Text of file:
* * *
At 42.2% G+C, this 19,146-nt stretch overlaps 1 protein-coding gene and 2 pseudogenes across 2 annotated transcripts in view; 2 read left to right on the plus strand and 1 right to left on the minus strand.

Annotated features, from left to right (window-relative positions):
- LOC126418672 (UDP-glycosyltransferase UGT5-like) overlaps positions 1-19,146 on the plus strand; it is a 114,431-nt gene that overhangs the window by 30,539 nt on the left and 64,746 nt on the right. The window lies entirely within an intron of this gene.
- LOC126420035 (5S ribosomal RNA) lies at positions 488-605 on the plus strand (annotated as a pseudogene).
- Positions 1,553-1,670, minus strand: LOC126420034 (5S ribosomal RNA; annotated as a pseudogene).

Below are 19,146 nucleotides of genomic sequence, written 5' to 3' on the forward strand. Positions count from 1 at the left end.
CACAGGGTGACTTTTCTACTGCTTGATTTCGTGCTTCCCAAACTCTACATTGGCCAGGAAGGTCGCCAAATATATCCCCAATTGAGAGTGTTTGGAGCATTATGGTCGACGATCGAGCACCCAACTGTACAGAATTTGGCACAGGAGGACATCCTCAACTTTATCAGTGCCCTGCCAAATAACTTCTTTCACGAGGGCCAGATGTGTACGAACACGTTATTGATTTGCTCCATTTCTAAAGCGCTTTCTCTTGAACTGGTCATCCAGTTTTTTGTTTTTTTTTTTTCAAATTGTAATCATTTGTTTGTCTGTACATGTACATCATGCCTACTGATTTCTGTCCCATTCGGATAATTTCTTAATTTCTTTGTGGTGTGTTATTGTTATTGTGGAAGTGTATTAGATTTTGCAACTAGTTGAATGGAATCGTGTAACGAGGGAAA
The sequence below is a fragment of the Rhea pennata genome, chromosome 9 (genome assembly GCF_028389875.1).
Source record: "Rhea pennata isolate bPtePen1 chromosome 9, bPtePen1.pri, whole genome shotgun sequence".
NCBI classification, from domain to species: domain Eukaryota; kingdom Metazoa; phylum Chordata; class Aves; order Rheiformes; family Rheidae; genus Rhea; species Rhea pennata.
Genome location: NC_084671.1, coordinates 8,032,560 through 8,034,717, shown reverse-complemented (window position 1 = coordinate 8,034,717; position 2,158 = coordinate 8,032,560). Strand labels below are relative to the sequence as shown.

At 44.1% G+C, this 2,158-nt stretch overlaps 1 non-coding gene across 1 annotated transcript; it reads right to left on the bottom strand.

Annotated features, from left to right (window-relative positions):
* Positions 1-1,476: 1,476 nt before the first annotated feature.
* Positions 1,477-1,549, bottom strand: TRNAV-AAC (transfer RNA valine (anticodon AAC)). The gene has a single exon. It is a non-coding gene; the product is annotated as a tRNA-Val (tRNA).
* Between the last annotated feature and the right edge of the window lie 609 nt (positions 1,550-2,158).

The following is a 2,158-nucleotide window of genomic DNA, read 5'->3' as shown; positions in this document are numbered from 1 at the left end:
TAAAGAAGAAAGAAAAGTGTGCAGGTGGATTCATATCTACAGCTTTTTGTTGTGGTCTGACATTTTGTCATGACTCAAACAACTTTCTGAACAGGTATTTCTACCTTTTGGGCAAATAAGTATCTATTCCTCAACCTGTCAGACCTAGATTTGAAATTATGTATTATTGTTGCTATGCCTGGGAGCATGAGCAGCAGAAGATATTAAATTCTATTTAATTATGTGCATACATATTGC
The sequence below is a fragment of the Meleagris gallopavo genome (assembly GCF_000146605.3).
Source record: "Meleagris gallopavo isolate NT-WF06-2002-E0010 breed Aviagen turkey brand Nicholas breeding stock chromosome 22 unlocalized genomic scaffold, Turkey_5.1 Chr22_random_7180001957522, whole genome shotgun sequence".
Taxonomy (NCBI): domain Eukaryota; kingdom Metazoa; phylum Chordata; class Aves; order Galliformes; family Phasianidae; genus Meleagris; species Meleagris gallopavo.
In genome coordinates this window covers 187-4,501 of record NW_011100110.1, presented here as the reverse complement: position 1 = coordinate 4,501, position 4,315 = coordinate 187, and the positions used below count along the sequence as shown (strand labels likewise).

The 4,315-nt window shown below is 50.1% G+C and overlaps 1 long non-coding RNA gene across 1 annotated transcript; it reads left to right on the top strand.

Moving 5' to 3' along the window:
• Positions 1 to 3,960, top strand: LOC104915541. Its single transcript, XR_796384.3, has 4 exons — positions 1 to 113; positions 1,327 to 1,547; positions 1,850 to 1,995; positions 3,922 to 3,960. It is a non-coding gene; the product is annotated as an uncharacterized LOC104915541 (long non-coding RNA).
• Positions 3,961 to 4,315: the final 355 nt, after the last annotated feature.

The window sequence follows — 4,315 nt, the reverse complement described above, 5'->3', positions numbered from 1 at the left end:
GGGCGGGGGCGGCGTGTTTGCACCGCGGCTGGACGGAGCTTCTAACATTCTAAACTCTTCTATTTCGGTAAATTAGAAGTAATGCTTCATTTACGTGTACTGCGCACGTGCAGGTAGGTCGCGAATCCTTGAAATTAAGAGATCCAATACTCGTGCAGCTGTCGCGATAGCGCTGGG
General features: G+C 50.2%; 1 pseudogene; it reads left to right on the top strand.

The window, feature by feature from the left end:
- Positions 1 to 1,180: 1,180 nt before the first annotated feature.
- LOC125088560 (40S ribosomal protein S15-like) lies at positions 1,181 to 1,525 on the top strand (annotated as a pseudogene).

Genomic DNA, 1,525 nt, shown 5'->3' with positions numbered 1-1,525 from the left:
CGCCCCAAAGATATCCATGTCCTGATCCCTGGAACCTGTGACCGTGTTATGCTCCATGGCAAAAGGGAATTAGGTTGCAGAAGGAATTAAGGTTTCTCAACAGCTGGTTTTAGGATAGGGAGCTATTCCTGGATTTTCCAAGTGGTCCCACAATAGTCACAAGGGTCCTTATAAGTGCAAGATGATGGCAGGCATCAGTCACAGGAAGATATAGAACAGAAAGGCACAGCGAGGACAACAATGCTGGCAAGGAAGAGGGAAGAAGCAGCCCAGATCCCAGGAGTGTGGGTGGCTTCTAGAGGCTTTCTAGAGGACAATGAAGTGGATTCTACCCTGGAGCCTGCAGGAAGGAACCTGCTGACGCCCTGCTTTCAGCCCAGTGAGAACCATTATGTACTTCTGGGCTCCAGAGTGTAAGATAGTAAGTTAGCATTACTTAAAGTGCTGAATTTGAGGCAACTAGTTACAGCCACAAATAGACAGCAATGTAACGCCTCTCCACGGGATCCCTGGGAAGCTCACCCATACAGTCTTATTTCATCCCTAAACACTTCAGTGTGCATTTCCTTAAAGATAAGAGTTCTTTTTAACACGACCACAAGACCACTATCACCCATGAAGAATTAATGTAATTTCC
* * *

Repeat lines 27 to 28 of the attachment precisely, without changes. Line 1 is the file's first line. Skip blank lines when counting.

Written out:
The window sequence follows — 4,315 nt, the reverse complement described above, 5'->3', positions numbered from 1 at the left end:
GGGCGGGGGCGGCGTGTTTGCACCGCGGCTGGACGGAGCTTCTAACATTCTAAACTCTTCTATTTCGGTAAATTAGAAGTAATGCTTCATTTACGTGTACTGCGCACGTGCAGGTAGGTCGCGAATCCTTGAAATTAAGAGATCCAATACTCGTGCAGCTGTCGCGATAGCGCTGGG